You want to put a new marketing tactic in place, but it’s competition season and you’re slammed. You want to freshen up your website’s content and add online registration, but recital is looming, and there is too much on your plate. How do you grow your dance studio when managing it takes up all your time?

Hiring additional people, delegating, and streamlining your processes are all topics for another post (or ebook, or workshop). Here are a few other tips on finding time now in your already busy schedule for those projects that will move your dance school forward:

#1: Choose One (Don’t Worry, You’ll Get to the Others)!

You know the special project you want to work on… it could be getting up to speed with social media, creating a marketable curriculum for young ballet dancers, or rewriting the copy on your studio’s website so it brings in more dancers.

If you have more than one special project in mind, and not enough time for any of them, then it’s time to make a choice:

  • Which of your projects most excites you?
  • Which one makes you feel the happiest when you think of it completed?

Take a few moments and consider all your options, and then commit to focusing on one until it’s either completed or to a place where it is in ‘management mode’ (such as a YouTube channel).

#2: Schedule it!

Does the following sound familiar?

There is not enough room in your purse, so you buy a larger one. Within weeks, that bag is just as crammed as the smaller version was. Or, you receive an unexpected increase in money, but before you can apply it to new improvements, something unexpected crops up… a car repair or kitty illness that sucks up just about that same amount of dough.

But on the Flip Side: Does this also sound familiar?

You determine that it’s time to put more money monthly into your Roth IRA, but question whether you can spare the extra amount. Things seem tight, but you still set up your automatic Roth withdrawals to allow for an additional $200 per month. And guess what? Your bills still get paid. You don’t feel as squeezed as you feared; in fact, you quickly forget about it, since the withdrawals happen automatically and don’t affect your daily financial life.

Finding Time to Grow your Dance StudioThe same is true for working on the important stuff. The fact is, work expands so as to fill the time available for its completion. We therefore need to be proactive about it… extra time doesn’t magically appear. The solution? Don’t just schedule “have to do” priorities. Make sure you schedule time for the important “want to do” things, like taking a studio marketing class or finally wrapping your brain around Twitter. Physically write it down in your calendar.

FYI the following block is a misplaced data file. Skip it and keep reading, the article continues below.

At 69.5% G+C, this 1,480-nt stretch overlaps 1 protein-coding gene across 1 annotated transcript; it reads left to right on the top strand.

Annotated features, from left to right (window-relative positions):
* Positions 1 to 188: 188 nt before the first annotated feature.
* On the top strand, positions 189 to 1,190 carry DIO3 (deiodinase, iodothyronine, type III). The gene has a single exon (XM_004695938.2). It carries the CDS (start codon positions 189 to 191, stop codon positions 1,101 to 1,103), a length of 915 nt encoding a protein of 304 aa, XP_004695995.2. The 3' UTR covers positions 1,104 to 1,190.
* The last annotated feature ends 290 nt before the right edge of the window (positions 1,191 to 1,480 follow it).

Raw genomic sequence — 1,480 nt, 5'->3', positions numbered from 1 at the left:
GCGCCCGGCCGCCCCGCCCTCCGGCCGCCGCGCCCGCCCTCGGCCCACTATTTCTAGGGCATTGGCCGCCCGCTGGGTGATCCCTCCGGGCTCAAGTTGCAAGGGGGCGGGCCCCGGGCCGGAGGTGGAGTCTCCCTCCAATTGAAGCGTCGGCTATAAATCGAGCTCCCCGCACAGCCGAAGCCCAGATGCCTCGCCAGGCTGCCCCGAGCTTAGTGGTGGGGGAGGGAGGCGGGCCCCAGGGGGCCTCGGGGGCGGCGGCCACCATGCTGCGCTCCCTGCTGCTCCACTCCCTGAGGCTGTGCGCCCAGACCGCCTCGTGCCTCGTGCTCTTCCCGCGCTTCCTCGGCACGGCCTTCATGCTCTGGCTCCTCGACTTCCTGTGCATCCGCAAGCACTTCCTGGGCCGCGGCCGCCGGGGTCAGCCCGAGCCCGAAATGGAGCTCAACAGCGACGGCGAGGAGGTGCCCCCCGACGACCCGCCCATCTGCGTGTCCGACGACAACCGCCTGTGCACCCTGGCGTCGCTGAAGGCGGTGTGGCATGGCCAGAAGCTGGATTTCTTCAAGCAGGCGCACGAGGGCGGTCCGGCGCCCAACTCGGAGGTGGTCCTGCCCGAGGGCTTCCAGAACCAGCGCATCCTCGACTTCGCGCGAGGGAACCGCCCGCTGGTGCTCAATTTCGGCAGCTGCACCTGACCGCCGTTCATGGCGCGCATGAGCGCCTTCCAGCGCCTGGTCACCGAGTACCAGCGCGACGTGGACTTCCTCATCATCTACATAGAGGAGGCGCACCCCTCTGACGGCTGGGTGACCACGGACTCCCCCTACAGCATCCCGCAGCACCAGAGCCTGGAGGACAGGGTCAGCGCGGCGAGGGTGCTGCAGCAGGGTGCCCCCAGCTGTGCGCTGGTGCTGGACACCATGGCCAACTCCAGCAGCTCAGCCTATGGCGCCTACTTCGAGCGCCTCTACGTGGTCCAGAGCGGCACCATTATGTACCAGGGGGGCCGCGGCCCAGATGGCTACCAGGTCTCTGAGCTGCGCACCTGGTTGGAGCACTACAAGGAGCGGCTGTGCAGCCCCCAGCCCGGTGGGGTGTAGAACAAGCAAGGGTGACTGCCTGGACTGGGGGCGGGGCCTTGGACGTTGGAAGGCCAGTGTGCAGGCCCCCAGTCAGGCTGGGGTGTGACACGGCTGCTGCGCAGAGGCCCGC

I’ve finally made writing my blog a priority, and spend a couple of hours each Tuesday night on it. I let my family know I’m off limits for the next 2 hours, go into my office with a cup of tea or glass of wine, and close the door. The time I spend writing blog posts is good for my business, but it’s turned out to also be good for me, because I’m following through with what I say is a priority. It feels good, as does the couple of hours of quiet focus.

#3 Chunkify!

I always think I can accomplish 10x more than is possible in any given time period. If you’re kind, you’ll call it perpetual optimism. If you’re not in a kind mood, well, delusion may be the word. Regardless, I have finally recognized that if I break down tasks into small chunks, I’ll get the satisfaction of completing things much more often while continuing the forward march toward my larger goal. I call it ‘chunkifying’. If you chunkify consistently, you’ll be surprised at how much you’ll accomplish.

To do this, write down that special project you’ve decided to focus on. Break it down into a list of smaller tasks. And then break that list down into still smaller tasks. Work on it a chunk at a time, and pat yourself on the back when you accomplish even small things. Amazing things can happen when you keep accomplishing small things consistently in the direction of a well defined goal.

Of course, studio life is unpredictable, and often things arise that threaten the special time you’ve put aside to work on your business. We all have those days when we move from from crisis to crisis, putting out fires along the way. If you’re unable to get to your weekly session, recognize it’s ok, make it up a different day if possible, but most importantly, recommit yourself for the following week. Before you know it, your consistent decisions and follow-through will result in success for yourself and for your studio!

Best wishes,
Stacey

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